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Disney Changing Its Disability Access Service (DAS)

Chris Hassan's image
Chris Hassan
Chris Hassan's image

Chris Hassan

Social Media & Brand Manager

218 Published Articles

Countries Visited: 24U.S. States Visited: 26

Chris holds a B.S. in Hospitality and Tourism Management and managed social media for all Marriott properties in South America, making him a perfect fit for UP and its social media channels. He has a ...
Edited by: Juan Ruiz
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Juan Ruiz

Senior Editor & Content Contributor

103 Published Articles 702 Edited Articles

Countries Visited: 41U.S. States Visited: 28

Juan has extensive experience in writing and editing content related to credit cards, loyalty programs, and travel. He has been honing his expertise in this field for over a decade. His work has been ...

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Changes are coming to Disney’s Disability Access Service, also known as DAS, starting this summer.

The updates come in response to apparent misuse of the program originally designed for guests who have physical or mental conditions that make queues difficult or dangerous.

Disney has updated its accessibility planning guide for both Disneyland Resort and Walt Disney World with new guidelines for navigating the parks.

Let’s take a look at the details.

What Is DAS?

For those who aren’t familiar, Disney’s Disability Access Service (DAS) is a complimentary service for guests who are unable to wait in a conventional queue for an extended period of time.

Under its original design, there was no specified list of disabilities, and no proof was required. Guests would need to complete an interview and would be granted access to the service if the staff felt that the guest qualified.

Disney DAS My Disney Experience App
Image Credit: Chris Hassan

DAS allows guests to return at specific times for attractions instead of having them wait in line, almost like a Genie+ or a Fastpass reservation.

However, Disney has seen a huge increase in the number of guests using (and abusing) DAS, so they are making adjustments to the program to ensure that guests with disabilities can continue to experience the parks fully.

What Is Changing?

Starting May 20, 2024, guests visiting Walt Disney World who want to apply for DAS must do so via a virtual video call (in-person will no longer be available) with a trained cast member and/or experts from 3rd partner Inspire Health Alliance.

Beginning on June 18, 2024, guests visiting Disneyland Resort who want to apply for DAS are strongly encouraged to complete a virtual video call before their trip, however, there will be registration available outside the parks.

Under the previous guidelines, guests could apply for DAS if they felt that waiting in line could be dangerous for them or other guests.

Moving forward, Disability Access Service is only intended to support guests “who, due to a developmental disability like autism or similar, are unable to wait in a conventional queue for an extended period of time.”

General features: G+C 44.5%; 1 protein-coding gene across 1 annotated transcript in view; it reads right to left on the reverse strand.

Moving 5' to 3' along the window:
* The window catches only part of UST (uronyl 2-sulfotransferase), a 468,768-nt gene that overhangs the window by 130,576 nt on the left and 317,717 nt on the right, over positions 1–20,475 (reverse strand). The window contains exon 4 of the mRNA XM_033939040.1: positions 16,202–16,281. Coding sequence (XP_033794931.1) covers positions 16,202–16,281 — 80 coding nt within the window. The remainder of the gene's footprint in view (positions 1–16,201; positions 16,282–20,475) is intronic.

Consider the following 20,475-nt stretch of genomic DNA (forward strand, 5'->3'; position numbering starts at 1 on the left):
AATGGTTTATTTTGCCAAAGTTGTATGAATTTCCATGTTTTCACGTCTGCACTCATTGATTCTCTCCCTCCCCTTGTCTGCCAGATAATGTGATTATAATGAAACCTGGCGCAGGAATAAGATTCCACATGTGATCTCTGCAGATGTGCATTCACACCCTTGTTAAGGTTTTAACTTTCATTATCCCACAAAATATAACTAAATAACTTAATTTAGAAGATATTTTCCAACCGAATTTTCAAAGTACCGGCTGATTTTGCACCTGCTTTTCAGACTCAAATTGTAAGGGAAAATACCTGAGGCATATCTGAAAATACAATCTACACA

While this may eliminate the DAS option for some guests, Disney says it will introduce a “return-to-queue,” which may offer a middle ground for guests who no longer qualify for DAS but still require extra assistance to enjoy the parks.

Other changes to DAS include:

  • DAS party sizes dropping from 6 to 4, except for immediate family members
  • Preselected attractions will no longer be available
  • DAS service is extended from 60 to 120 days before the need to reapply

Disney has also updated its Guests with Disabilities page to help make visits more enjoyable by knowing what to expect and understanding options before arrival.

Guests can find information online about various disabilities, including mobility, neurodivergent, service animals, deaf & hearing loss, blind & low vision, and more.

Bottom Line:

Disney is cracking down on DAS abuse by limiting who it is intended for while also introducing new procedures to accommodate guests with special needs.

Final Thoughts

Disney is making big changes in an attempt to crack down on guests abusing the current Disability Access Service program. After seeing a huge spike in the popularity of DAS, Disney wants to make sure that it is being used by its intended guests.

While we can all appreciate trying to eliminate the abuse of the system, there is no doubt that DAS became so popular because it also made trips possible for many in the disabled community who might not have considered a theme park vacation.

With park attendance still at all-time highs and Lightning Lanes still incurring long waits, its no surprise that changes needed to be made. Hopefully, these changes will have their intended effect without completely alienating guests who depended on the previous version of the service.

Chris Hassan's image

About Chris Hassan

Chris holds a B.S. in Hospitality and Tourism Management and managed social media for all Marriott properties in South America, making him a perfect fit for UP and its social media channels. He has a passion for making content catered toward family travelers.


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